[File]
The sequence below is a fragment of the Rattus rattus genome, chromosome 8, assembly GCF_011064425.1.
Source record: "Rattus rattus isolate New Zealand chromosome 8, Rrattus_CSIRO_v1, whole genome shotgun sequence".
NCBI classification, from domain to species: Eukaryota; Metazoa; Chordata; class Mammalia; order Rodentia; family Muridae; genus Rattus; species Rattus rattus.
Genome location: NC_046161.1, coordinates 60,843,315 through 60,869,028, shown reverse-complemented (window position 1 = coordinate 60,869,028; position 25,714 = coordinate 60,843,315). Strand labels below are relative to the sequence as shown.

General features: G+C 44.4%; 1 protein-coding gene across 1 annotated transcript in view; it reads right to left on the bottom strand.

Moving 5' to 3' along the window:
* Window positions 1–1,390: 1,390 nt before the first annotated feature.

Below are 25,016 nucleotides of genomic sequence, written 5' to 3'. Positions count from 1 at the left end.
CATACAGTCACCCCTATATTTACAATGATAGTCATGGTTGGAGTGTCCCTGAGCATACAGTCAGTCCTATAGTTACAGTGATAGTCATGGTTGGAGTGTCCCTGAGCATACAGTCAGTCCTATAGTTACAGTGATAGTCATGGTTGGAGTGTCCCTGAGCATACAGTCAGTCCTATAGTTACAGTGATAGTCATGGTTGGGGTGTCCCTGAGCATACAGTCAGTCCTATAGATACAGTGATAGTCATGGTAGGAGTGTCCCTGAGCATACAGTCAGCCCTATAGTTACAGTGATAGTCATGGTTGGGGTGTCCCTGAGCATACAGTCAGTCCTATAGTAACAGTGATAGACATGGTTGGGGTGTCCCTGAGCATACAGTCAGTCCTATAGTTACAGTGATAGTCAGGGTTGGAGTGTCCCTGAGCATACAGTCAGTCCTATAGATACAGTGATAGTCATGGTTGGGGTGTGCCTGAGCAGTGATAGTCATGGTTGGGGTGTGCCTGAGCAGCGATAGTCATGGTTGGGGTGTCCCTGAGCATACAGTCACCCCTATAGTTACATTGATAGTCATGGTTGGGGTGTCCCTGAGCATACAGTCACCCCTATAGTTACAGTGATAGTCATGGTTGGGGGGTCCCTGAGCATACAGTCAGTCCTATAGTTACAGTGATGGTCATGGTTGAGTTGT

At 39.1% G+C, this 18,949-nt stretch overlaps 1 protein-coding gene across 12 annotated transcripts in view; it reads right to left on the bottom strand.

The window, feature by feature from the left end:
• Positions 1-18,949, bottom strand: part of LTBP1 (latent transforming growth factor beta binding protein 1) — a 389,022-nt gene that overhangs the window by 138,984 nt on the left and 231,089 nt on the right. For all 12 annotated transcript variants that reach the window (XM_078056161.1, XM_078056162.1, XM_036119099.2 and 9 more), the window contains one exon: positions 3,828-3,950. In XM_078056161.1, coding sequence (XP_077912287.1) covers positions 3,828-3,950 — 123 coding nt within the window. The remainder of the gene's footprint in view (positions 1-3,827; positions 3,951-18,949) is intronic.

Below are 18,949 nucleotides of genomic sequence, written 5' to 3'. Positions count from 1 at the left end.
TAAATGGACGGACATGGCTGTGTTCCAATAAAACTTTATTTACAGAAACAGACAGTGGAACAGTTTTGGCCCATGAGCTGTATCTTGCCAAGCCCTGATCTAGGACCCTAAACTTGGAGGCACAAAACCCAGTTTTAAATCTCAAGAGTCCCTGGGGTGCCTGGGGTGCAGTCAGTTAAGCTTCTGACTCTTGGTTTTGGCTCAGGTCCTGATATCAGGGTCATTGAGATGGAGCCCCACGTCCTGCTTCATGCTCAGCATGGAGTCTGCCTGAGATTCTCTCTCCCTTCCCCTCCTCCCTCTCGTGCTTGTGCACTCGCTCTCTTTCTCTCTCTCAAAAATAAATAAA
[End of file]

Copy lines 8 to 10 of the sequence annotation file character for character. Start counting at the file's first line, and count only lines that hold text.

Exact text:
Below are 25,016 nucleotides of genomic sequence, written 5' to 3'. Positions count from 1 at the left end.
CATACAGTCACCCCTATATTTACAATGATAGTCATGGTTGGAGTGTCCCTGAGCATACAGTCAGTCCTATAGTTACAGTGATAGTCATGGTTGGAGTGTCCCTGAGCATACAGTCAGTCCTATAGTTACAGTGATAGTCATGGTTGGAGTGTCCCTGAGCATACAGTCAGTCCTATAGTTACAGTGATAGTCATGGTTGGGGTGTCCCTGAGCATACAGTCAGTCCTATAGATACAGTGATAGTCATGGTAGGAGTGTCCCTGAGCATACAGTCAGCCCTATAGTTACAGTGATAGTCATGGTTGGGGTGTCCCTGAGCATACAGTCAGTCCTATAGTAACAGTGATAGACATGGTTGGGGTGTCCCTGAGCATACAGTCAGTCCTATAGTTACAGTGATAGTCAGGGTTGGAGTGTCCCTGAGCATACAGTCAGTCCTATAGATACAGTGATAGTCATGGTTGGGGTGTGCCTGAGCAGTGATAGTCATGGTTGGGGTGTGCCTGAGCAGCGATAGTCATGGTTGGGGTGTCCCTGAGCATACAGTCACCCCTATAGTTACATTGATAGTCATGGTTGGGGTGTCCCTGAGCATACAGTCACCCCTATAGTTACAGTGATAGTCATGGTTGGGGGGTCCCTGAGCATACAGTCAGTCCTATAGTTACAGTGATGGTCATGGTTGAGTTGT

At 39.1% G+C, this 18,949-nt stretch overlaps 1 protein-coding gene across 12 annotated transcripts in view; it reads right to left on the bottom strand.